Negative (positive) contrast effect


Negative (positive) contrast effect

Negative (positive) contrast effect in operant conditioning

In the behavioral theory of operant conditioning, the negative contrast effect is evident when an attempt to reinforce a particular behavior through reward; when the rewards are finally withdrawn or reduced the subject is even less likely to exhibit that behavior than if he/she had never been rewarded. The theory is that the subject will view the task as work, for which he is only temporarily rewarded, rather than enjoyable or an end in itself, such as play. For example, rewarding children for reading may be counter-productive in the long run, as they may view it as a chore.[1]

Conversely, the positive contrast effect is that when rewards are increased, the subject shows an even greater frequency of the behavior than subjects who had been rewarded with the higher quantity all along.[1]

Negative (positive) contrast effect in relationships

In the assessment of interpersonal relationships, this would be the tendency for an individual to utilize the history of performance (by an individual or a process) to determine their expectations relative to a current level of performance—a form of behavioral "compare and contrast", in that if an individual's history of a particular behavior improves (increases), this will be perceived by the receiving individual as a positive contrast effect. If a person's behavior (or some process) diminishes or is degraded in any fashion historically related to a similar event or set of events, this will be perceived as a negative contrast effect.[2]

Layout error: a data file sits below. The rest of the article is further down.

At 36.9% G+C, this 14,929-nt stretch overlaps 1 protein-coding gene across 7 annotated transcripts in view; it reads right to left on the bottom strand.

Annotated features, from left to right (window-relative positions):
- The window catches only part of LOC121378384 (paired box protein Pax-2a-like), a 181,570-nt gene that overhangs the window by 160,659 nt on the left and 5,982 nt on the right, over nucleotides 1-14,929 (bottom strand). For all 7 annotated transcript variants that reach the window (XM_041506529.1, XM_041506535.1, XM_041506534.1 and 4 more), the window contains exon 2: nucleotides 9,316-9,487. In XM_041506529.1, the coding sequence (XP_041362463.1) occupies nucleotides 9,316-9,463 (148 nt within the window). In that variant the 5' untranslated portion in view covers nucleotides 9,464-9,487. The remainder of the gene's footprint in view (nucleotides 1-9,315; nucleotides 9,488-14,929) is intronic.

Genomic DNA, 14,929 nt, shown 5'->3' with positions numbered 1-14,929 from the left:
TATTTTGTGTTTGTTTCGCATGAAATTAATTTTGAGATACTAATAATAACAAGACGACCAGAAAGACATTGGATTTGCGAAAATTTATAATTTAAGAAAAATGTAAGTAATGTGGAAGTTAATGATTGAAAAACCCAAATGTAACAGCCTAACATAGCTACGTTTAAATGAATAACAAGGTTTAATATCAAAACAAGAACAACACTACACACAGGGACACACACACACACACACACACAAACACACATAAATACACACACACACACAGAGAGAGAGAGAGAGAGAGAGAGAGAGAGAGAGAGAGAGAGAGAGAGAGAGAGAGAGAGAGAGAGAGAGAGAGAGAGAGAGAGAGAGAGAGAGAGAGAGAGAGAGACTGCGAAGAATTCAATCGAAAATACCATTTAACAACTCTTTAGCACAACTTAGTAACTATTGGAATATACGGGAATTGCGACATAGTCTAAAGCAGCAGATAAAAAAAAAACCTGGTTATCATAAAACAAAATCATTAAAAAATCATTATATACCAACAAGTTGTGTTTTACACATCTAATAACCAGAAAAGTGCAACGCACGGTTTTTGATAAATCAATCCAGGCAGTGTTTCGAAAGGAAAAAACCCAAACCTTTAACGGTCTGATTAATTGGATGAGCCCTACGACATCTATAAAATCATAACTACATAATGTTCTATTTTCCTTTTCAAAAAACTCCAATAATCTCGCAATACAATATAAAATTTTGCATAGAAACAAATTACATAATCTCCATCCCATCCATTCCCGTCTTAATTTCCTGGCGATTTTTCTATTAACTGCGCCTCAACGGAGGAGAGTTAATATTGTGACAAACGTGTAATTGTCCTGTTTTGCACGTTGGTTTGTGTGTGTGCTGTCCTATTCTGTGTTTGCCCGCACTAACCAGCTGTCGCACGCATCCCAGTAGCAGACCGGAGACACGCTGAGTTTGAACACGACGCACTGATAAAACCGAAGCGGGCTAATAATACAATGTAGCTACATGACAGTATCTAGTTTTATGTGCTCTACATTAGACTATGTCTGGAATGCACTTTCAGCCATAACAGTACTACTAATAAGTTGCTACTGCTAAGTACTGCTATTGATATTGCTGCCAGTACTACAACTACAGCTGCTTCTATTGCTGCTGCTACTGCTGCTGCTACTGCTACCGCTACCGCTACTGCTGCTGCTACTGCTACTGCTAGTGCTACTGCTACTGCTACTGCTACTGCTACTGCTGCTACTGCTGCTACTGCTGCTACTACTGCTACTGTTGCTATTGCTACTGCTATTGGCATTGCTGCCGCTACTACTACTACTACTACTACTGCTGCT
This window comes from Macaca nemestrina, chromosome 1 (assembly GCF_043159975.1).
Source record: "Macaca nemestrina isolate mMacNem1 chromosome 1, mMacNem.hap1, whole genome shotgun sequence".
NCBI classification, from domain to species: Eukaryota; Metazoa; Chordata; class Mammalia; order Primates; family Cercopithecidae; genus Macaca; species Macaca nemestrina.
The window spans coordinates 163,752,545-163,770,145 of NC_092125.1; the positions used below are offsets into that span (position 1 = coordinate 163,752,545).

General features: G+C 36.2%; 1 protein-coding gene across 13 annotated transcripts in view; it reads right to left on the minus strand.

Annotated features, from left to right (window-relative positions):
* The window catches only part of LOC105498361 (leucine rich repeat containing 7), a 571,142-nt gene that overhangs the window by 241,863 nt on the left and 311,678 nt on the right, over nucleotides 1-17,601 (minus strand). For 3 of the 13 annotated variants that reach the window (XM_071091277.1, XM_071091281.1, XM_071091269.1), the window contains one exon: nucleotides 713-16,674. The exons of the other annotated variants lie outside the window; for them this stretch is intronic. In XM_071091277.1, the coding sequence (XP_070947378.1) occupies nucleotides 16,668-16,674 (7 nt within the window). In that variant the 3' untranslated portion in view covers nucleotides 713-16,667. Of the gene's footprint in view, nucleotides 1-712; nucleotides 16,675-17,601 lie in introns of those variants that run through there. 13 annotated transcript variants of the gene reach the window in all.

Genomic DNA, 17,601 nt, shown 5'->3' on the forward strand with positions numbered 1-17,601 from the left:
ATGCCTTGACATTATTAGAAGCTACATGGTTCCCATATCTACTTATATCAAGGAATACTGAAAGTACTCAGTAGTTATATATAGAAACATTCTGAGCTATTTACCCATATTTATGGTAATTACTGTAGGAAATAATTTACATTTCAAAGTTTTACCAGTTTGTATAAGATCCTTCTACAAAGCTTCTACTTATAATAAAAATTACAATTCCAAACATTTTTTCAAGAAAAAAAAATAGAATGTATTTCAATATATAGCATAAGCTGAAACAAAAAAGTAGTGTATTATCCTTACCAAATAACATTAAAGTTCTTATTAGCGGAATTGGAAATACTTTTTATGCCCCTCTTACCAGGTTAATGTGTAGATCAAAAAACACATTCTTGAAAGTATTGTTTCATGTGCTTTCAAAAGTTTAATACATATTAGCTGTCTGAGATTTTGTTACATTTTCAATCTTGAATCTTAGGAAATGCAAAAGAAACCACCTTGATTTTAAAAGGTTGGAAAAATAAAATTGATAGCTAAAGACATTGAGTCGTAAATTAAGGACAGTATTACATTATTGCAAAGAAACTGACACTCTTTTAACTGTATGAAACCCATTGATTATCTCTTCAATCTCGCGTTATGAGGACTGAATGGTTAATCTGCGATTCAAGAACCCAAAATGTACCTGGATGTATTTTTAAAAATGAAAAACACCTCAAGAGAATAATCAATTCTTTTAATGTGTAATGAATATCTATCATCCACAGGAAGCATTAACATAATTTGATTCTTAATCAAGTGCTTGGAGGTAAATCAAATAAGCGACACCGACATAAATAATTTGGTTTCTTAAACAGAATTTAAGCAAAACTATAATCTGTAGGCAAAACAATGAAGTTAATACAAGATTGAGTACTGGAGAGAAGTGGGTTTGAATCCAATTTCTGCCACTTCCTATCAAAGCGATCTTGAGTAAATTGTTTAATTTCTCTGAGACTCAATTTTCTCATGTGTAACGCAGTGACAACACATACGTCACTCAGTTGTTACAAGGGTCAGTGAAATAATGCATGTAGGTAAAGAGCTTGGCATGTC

For example, at the beginning of a relationship one partner made significant efforts in supplying love, care or attention to another person and the receiving party enjoyed and reacted positively to these efforts. However, at a later date, these practices diminished or were omitted to some degree (the expectation of the other partner not being met or the behavior not persisting or increasing), causing the receiving partner to experience a negative contrast effect.

However, if the reverse was to happen and the partner started out with a lesser degree of love, care or attention and were to increase the practice over time, the receiving person would experience a positive contrast effect.[2]

References

  1. ^ a b Psychology, Peter Gray Third Edition pg 125[year missing]
  2. ^ a b Swindell, McSweeney, & Murphy (2003): Dynamic Changes in the Size of Behavioral Contrast. The Behavior Analyst Today, 4 (2), Pg. 202–245. BAO

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